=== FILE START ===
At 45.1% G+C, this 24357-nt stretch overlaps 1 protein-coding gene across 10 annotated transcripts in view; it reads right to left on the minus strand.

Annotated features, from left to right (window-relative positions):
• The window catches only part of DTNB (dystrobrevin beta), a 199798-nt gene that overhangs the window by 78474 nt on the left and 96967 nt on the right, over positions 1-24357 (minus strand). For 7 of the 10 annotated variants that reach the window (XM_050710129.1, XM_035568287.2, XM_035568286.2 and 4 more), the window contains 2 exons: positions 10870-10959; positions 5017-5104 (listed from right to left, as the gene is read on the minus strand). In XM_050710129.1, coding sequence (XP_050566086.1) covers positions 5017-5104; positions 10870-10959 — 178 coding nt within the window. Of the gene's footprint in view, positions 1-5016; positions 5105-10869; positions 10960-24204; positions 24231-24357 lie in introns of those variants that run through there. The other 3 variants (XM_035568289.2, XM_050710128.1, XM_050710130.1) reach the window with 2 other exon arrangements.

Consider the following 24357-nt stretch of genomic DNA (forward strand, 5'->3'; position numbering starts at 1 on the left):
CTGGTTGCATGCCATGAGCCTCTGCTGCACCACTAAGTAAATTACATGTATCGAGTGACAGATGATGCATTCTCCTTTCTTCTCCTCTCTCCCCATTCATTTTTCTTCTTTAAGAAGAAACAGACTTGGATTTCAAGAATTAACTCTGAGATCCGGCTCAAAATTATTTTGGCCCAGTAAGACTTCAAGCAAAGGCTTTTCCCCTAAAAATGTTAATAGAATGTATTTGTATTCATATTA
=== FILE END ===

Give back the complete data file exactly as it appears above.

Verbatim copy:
At 45.1% G+C, this 24357-nt stretch overlaps 1 protein-coding gene across 10 annotated transcripts in view; it reads right to left on the minus strand.

Annotated features, from left to right (window-relative positions):
• The window catches only part of DTNB (dystrobrevin beta), a 199798-nt gene that overhangs the window by 78474 nt on the left and 96967 nt on the right, over positions 1-24357 (minus strand). For 7 of the 10 annotated variants that reach the window (XM_050710129.1, XM_035568287.2, XM_035568286.2 and 4 more), the window contains 2 exons: positions 10870-10959; positions 5017-5104 (listed from right to left, as the gene is read on the minus strand). In XM_050710129.1, coding sequence (XP_050566086.1) covers positions 5017-5104; positions 10870-10959 — 178 coding nt within the window. Of the gene's footprint in view, positions 1-5016; positions 5105-10869; positions 10960-24204; positions 24231-24357 lie in introns of those variants that run through there. The other 3 variants (XM_035568289.2, XM_050710128.1, XM_050710130.1) reach the window with 2 other exon arrangements.

Consider the following 24357-nt stretch of genomic DNA (forward strand, 5'->3'; position numbering starts at 1 on the left):
CTGGTTGCATGCCATGAGCCTCTGCTGCACCACTAAGTAAATTACATGTATCGAGTGACAGATGATGCATTCTCCTTTCTTCTCCTCTCTCCCCATTCATTTTTCTTCTTTAAGAAGAAACAGACTTGGATTTCAAGAATTAACTCTGAGATCCGGCTCAAAATTATTTTGGCCCAGTAAGACTTCAAGCAAAGGCTTTTCCCCTAAAAATGTTAATAGAATGTATTTGTATTCATATTA